NOTE: this post has been updated. The previous code was based on the conversion of the GRIB files into NetCDF, which introduces unfortunately some issues.
Among the data products of the Copernicus Climate Change (C3S) available through the Climate Data Store, there is a collection of seasonal forecasts, from the 13th November consisting of five different models (ECMWF, UK Met Office, Meteo-France, DWD and CMCC).
During the last summer the water temperature in some important rivers (especially the Rhine and the Rhone) in central Europe was so high that some nuclear and coal power plants in Germany, France and Switzerland had to limit their generation or even shut down due to the regulations imposing them to do not discharge the warm water used for cooling the plant when the river temperature was too high.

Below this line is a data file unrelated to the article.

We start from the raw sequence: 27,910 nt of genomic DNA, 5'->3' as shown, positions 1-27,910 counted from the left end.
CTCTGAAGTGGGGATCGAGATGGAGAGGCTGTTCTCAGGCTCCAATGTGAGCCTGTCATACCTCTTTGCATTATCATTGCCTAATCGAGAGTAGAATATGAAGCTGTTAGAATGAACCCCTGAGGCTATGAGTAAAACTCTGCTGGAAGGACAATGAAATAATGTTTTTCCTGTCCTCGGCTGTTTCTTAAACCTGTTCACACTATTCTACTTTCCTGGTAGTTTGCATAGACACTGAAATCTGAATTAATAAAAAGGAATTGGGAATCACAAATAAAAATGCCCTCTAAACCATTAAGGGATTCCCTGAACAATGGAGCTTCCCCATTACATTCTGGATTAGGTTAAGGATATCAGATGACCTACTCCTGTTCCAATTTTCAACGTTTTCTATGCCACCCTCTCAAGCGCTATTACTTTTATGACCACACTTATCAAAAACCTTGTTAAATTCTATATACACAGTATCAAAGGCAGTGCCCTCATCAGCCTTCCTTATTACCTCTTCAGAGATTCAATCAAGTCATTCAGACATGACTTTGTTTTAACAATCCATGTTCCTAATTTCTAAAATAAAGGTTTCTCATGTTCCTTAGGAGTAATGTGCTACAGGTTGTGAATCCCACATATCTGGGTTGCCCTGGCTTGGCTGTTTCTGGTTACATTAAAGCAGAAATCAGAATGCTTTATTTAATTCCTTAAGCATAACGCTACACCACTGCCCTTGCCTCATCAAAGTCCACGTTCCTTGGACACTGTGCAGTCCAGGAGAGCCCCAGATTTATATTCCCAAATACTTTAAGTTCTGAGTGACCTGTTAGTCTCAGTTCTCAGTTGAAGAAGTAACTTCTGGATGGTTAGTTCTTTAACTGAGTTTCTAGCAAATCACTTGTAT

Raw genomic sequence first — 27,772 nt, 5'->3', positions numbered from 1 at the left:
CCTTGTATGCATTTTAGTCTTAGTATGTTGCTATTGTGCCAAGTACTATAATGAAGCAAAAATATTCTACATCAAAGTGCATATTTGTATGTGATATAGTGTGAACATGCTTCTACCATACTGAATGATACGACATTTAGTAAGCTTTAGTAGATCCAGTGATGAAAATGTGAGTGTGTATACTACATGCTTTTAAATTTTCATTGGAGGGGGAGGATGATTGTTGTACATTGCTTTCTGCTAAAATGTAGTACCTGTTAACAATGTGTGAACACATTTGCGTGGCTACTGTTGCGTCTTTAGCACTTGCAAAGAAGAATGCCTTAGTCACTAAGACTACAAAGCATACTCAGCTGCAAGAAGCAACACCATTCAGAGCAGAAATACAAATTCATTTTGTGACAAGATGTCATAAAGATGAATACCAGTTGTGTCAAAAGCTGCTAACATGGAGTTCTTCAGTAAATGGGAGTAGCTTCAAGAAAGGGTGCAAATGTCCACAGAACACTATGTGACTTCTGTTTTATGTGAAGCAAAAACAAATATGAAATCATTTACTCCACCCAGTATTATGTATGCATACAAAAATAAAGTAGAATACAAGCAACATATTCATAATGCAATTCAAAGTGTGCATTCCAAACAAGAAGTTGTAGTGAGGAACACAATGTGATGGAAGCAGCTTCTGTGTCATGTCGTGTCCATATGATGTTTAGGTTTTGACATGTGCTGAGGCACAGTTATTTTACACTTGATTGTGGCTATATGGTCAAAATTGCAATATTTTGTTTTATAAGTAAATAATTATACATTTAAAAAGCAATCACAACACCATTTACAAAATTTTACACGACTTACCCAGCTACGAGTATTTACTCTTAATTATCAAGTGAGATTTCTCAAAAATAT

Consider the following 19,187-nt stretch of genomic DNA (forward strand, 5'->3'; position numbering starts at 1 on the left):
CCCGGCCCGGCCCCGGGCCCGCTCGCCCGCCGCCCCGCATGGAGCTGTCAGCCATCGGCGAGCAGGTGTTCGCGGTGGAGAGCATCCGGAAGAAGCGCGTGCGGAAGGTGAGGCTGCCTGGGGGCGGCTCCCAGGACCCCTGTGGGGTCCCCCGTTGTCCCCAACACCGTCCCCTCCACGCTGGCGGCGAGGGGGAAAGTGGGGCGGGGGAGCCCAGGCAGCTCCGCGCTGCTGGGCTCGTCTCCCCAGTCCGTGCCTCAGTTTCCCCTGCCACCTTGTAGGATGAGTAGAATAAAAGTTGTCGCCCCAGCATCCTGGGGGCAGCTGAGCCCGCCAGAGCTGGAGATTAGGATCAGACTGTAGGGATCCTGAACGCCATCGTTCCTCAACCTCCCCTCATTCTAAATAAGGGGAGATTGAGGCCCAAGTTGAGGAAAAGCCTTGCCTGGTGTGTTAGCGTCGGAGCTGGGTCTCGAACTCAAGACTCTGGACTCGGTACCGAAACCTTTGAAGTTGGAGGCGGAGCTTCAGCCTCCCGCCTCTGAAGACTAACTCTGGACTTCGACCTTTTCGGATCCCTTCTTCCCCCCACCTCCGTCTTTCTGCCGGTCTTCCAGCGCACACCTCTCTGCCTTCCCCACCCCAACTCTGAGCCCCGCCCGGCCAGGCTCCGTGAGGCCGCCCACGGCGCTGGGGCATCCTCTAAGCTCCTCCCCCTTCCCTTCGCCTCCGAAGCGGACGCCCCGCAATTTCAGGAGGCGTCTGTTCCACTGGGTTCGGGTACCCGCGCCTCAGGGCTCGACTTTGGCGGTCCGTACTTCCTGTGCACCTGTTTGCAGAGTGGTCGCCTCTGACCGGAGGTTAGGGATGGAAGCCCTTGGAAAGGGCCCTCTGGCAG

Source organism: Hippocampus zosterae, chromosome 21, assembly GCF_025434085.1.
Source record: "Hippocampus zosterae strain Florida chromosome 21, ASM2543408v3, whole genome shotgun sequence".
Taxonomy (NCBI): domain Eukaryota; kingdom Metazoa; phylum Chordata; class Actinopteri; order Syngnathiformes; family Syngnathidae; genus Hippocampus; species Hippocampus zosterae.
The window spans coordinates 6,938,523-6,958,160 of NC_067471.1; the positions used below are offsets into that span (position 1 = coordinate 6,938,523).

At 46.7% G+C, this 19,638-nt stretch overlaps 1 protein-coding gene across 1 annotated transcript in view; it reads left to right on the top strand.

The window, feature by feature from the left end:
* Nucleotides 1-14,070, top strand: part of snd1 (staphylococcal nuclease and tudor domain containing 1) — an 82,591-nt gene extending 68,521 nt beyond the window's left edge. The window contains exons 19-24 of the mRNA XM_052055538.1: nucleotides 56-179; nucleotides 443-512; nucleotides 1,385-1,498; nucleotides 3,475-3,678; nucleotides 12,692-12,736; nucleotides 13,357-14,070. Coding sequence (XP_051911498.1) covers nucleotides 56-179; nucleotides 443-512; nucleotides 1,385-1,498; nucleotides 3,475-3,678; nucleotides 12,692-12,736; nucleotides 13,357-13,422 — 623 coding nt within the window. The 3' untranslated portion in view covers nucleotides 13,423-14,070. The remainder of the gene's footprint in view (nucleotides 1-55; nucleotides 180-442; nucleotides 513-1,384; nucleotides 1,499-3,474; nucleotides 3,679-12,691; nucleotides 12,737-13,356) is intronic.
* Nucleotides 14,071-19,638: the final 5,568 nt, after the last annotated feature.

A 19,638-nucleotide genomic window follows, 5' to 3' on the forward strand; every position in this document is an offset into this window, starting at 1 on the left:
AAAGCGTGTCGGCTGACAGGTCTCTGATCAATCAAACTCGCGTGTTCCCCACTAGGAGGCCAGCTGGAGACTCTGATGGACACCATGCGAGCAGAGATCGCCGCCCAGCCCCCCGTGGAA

We can easily say that the Copernicus Climate Change (C3S) initiative is definitely shaping the field of climate services. I might have said “Climate Science” instead of “Climate Services”, but I want to focus here on the applicative side of the climate science.
I have recently moved in North Holland and in the past weeks the weather was particularly fortunate: for many (consecutive) days there was no rain and the temperature have been very high for this area (the maximum temperature was easily above 25° degrees).